Imports into the UK of beef, lamb, pork, poultry, and some dairy imports would be subject to tariffs in the event of a no-deal Brexit, the country’s government has announced.
While 87% of imports would be tariff-free, tariffs would be maintained on certain foods to “support farmers and producers who have historically been protected through high EU tariffs”.
The UK’s temporary import tariffs will not apply to goods crossing from Ireland into Northern Ireland.
The move follows the vote in the House of Commons last night (12 March) in which UK Prime Minister Theresa May’s Withdrawal Bill was defeated by 149 votes. With 16 days to go before the UK is scheduled to leave the EU, a no-deal Brexit – which in part means no trade deal between the UK and the bloc – is now a real possibility.
If that were to happen, the UK would default to World Trade Organization (WTO) trading rules. The UK, as a WTO member, would have to present a ‘schedule’ of tariffs which would then have to be the basis of all future trade deals.
The UK government said its temporary tariff regime for a no-deal scenario is designed to “minimise costs to business and consumers while protecting vulnerable industries”.
It said the regime is temporary and insisted it would closely monitor the effects of these tariffs on the UK economy. The regime would apply for up to 12 months while a full consultation and review on a permanent approach to tariffs is undertaken.
Tariffs would still apply to 13% of goods imported into the UK. The Government said there would be a “mixture of tariffs and quotas” on beef, lamb, pork, poultry and some dairy products.
These imports would be subject to tariffs as a percentage of the EU’s “most favoured nation” level – a World Trade Organization measure.
For beef, for example, duties would be levied at a rate of 53% of the “relevant EU” most-favoured nation rate.
For “cheddar-like” cheese, it would be 13% of the relevant EU rate and for butter it would be 32%.
Trade policy minister George Hollingbery said: “If we leave without a deal, we will set the majority of our import tariffs to zero, whilst maintaining tariffs for the most sensitive industries.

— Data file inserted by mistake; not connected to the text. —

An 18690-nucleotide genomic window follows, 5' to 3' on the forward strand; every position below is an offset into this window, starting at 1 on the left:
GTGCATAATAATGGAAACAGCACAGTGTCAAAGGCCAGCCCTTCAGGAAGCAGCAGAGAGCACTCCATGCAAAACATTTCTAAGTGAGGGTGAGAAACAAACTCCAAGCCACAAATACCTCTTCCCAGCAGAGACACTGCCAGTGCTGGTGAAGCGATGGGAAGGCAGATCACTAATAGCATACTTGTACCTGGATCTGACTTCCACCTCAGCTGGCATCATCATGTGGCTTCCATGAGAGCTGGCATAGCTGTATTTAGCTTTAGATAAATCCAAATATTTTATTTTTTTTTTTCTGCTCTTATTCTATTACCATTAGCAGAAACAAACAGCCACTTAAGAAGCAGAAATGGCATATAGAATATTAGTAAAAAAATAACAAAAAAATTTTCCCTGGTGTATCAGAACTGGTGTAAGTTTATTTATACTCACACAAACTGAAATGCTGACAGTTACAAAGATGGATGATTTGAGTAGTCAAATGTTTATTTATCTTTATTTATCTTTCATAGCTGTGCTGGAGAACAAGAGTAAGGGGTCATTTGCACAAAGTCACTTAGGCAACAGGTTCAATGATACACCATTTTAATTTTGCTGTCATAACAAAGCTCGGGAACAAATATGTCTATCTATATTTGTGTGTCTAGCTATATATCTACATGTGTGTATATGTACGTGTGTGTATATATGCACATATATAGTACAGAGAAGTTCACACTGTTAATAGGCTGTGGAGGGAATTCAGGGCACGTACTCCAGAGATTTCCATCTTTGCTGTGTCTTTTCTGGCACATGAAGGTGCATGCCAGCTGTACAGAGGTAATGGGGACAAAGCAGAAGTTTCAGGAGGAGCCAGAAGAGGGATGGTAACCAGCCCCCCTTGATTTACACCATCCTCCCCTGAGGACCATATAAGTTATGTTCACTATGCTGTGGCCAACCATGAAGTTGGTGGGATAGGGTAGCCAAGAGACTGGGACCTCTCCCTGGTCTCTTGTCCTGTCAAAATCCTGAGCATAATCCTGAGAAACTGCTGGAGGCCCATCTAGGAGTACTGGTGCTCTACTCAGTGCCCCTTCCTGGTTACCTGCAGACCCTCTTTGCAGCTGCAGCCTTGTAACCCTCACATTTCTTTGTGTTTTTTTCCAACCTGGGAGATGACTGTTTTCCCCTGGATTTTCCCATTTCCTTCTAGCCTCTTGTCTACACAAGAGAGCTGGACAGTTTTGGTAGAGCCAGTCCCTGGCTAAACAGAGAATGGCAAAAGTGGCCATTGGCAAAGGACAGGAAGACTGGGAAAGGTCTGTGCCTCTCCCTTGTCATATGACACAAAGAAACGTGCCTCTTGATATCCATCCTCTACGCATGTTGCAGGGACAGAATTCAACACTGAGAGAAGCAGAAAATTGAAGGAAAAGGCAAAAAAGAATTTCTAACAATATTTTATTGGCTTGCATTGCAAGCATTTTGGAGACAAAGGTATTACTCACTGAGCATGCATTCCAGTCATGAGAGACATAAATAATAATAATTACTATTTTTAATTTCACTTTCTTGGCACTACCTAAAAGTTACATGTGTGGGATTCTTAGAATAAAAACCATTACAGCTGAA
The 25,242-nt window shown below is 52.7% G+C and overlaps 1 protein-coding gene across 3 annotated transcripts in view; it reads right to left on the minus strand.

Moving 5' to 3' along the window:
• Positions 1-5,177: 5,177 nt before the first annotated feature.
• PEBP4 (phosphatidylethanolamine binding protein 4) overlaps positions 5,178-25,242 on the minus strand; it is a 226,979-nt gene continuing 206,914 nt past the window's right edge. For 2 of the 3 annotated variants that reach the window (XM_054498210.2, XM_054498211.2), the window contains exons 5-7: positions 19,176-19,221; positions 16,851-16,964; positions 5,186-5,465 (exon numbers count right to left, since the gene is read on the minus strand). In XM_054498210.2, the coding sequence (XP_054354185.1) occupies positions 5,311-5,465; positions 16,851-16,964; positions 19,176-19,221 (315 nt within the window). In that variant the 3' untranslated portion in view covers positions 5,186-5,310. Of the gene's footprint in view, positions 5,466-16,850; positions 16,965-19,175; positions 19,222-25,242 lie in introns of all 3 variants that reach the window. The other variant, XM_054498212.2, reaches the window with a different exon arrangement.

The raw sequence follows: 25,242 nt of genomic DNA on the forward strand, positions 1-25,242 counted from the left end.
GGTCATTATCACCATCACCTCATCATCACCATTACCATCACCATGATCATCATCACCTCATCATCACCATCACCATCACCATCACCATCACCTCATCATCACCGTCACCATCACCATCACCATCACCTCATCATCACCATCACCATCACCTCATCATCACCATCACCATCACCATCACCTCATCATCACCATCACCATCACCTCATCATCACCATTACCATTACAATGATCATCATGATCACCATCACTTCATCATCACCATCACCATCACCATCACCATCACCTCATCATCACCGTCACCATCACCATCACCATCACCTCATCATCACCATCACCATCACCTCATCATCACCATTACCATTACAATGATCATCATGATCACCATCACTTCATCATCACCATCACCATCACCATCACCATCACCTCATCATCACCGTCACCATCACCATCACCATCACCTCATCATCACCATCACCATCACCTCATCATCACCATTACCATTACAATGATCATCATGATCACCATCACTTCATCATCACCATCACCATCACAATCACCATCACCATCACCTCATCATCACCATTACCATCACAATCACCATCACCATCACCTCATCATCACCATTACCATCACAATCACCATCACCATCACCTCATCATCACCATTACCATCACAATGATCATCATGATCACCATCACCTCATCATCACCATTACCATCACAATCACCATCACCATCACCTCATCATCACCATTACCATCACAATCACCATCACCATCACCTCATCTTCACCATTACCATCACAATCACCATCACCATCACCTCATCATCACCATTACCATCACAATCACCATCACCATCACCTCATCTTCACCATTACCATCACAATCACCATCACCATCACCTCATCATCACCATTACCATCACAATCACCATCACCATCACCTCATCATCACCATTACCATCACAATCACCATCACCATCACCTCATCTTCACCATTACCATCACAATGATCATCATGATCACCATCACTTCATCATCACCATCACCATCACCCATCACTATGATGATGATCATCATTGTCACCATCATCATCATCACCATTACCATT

“This balanced approach will help to support British jobs and avoid potential price spikes that would hit the poorest households the hardest.
“It represents a modest liberalisation of tariffs and we will be monitoring the economy closely, as well as consulting with businesses, to decide what our tariffs should be after this transitional period.”
If the UK leaves the EU without a deal, the temporary tariff rates would be implemented from 11pm on 29 March.
The UK’s National Farmers’ Union said it was pleased the Government had released its planned no-deal tariffs but was concerned about the impact on sectors not covered by the proposed regime.
“While we are relieved that we are finally able to see the tariffs that will be applied on imported food in a ‘no-deal’ scenario, it is appalling that we only now have this opportunity to do so – a fortnight before they could come into effect. Farmers and food businesses have no time to prepare for the implications, which will be exacerbated by the fact that we will face tariffs on our own exports on food into the EU and other countries with whom we currently enjoy free trade arrangements,” Minette Batters, the president of the NFU, said.
“Although we are pleased to see that the Government has listened to our concerns and elected to treat many agricultural sectors sensitively, which may support farmers who are already facing disastrous disruption from no-deal, it is enormously worrying that some sectors will not have this protection – noticeably eggs, cereals, fruit and vegetables.”